Unfolding bent fingers: New handiwork for bacteria

In the age of swine flu, anthrax, SARS, HIV, and drug-resistant tuberculosis, microbes are high on nearly everyone's list of villains. But scientists have learned to harness some of the most dangerous critters, using microbial components or products to fight disease. Immunizations are the obvious example, but other applications are increasing. For example, while the bacterium Clostridium botulinum can cause lethal outbreaks of botulism, it also produces Botox. And now doctors can inject an enzyme produced by Clostridium histolyticum, a bacterial cause of deadly gas gangrene, to treat a common, sometimes disabling hand condition called Dupuytren's contracture.

What is Dupuytren's?

You may never have heard of the condition or the French surgeon responsible for its difficult name, but you've probably met someone with the problem. Affecting 2% to 42% of various population groups, Dupuytren's is one of the most common chronic hand conditions. It is particularly prevalent in older white men of Northern European descent; President Ronald Reagan was one of the many famous people who've had Dupuytren's.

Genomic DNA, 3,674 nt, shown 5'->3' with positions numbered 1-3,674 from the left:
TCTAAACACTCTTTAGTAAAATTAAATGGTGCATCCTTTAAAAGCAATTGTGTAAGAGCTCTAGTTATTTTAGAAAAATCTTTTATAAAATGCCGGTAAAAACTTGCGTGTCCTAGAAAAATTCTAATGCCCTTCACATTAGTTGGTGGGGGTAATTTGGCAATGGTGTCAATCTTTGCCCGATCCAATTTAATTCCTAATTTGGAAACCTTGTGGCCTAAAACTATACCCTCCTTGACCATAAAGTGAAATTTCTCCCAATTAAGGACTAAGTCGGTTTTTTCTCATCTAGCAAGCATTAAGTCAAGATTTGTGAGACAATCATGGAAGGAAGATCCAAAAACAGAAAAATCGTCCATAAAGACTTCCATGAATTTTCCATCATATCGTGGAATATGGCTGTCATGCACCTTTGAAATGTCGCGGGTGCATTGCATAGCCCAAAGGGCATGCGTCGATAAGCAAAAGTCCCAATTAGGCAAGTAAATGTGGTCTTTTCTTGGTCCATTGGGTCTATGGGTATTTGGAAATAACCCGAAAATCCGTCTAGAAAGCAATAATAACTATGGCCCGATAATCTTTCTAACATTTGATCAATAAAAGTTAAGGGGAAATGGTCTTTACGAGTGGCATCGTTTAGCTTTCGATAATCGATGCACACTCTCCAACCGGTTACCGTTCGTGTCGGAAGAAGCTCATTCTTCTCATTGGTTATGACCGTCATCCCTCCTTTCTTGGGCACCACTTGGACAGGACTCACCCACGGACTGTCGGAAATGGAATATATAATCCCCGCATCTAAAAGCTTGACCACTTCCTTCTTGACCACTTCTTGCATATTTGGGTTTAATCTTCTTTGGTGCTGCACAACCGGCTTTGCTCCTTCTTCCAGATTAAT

To continue reading this article, you must login.
  • Research health conditions
  • Check your symptoms
  • Prepare for a doctor's visit or test
  • Find the best treatments and procedures for you
  • Explore options for better nutrition and exercise
Learn more about the many benefits and features of joining Harvard Health Online »